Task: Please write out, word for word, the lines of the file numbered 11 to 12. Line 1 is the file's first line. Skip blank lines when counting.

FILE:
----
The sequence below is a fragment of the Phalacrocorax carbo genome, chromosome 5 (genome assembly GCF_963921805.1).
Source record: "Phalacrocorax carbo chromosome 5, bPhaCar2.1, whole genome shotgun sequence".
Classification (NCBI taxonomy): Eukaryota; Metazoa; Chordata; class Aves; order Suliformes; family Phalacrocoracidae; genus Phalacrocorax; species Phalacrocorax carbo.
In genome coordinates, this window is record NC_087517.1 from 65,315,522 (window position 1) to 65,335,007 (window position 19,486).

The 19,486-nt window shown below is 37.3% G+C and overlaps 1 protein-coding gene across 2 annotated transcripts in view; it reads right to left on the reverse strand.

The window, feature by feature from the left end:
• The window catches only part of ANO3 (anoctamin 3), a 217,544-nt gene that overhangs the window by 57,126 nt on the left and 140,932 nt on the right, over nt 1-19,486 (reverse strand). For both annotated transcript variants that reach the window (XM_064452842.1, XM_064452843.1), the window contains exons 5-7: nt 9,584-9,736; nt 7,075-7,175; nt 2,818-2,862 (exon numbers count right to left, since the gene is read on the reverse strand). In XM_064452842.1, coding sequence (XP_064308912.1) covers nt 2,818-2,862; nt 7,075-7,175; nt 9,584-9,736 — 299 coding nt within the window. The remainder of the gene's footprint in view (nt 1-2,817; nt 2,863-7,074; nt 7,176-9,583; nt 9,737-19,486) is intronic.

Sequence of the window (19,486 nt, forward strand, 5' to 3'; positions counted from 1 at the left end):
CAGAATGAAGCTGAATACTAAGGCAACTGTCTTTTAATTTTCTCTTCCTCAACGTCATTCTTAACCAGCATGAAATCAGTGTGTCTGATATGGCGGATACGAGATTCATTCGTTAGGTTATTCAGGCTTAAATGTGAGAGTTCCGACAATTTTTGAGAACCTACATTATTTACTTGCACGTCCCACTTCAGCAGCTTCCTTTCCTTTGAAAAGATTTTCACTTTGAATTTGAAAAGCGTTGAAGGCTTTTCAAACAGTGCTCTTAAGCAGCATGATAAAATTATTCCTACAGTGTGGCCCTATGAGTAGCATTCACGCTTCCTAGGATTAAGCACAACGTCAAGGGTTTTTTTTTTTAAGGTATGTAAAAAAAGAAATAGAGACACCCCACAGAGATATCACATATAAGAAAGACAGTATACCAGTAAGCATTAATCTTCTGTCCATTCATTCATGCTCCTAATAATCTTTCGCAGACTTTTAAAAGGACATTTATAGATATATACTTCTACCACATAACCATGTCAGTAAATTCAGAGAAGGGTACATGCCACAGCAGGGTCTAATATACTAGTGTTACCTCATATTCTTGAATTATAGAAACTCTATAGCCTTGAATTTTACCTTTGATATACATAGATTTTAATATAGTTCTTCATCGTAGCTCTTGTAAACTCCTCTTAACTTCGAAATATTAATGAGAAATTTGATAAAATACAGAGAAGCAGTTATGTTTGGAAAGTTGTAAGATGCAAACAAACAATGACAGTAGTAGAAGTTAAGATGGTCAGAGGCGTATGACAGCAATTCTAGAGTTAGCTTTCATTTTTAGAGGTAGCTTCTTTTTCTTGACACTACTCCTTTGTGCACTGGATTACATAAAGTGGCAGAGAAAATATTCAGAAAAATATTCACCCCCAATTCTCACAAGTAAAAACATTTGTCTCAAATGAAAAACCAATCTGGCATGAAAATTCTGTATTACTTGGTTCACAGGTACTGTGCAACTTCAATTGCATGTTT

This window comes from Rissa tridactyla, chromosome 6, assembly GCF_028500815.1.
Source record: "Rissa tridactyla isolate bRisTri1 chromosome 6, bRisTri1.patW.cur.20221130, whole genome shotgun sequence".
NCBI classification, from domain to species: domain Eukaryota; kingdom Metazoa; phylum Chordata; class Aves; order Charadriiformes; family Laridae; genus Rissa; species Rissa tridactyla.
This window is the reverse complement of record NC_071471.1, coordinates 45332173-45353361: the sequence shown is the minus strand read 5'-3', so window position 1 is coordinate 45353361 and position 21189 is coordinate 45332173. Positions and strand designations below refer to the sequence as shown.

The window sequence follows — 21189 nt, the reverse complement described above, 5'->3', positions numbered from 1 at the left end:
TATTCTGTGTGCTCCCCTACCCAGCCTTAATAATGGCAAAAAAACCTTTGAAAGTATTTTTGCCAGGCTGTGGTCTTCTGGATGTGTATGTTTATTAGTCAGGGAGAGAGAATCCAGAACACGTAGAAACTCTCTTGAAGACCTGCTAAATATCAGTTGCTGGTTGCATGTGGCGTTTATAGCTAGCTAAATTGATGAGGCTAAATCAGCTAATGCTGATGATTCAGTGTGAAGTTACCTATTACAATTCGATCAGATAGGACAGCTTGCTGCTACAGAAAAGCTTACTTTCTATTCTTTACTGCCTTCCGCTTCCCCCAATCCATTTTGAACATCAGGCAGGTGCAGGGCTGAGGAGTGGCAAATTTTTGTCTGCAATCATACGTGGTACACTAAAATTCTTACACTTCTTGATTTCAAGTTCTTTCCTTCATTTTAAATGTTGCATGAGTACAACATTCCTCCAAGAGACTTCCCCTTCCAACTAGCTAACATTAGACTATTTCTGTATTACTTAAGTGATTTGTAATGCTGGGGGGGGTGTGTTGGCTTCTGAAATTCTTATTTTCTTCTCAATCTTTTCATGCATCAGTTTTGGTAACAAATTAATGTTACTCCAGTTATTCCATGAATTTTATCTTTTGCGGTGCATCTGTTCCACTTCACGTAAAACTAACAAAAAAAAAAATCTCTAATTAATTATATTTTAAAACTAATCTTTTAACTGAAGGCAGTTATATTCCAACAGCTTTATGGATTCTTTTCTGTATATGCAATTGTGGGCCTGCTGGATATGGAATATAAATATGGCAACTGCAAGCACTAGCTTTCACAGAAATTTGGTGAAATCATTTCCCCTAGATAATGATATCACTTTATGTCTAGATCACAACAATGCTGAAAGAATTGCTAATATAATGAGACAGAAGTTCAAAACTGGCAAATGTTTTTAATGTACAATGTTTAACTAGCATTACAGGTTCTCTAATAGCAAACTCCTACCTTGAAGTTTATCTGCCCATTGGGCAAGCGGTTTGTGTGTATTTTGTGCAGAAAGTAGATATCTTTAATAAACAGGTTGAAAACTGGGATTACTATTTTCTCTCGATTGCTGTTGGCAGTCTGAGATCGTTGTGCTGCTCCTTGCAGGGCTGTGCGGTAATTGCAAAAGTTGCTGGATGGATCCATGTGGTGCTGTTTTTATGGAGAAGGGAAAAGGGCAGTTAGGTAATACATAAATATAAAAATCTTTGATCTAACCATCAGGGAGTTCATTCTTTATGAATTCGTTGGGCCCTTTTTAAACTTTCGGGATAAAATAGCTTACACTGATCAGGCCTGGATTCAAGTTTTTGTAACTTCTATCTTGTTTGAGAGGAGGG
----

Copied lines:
Source record: "Rissa tridactyla isolate bRisTri1 chromosome 6, bRisTri1.patW.cur.20221130, whole genome shotgun sequence".
NCBI classification, from domain to species: domain Eukaryota; kingdom Metazoa; phylum Chordata; class Aves; order Charadriiformes; family Laridae; genus Rissa; species Rissa tridactyla.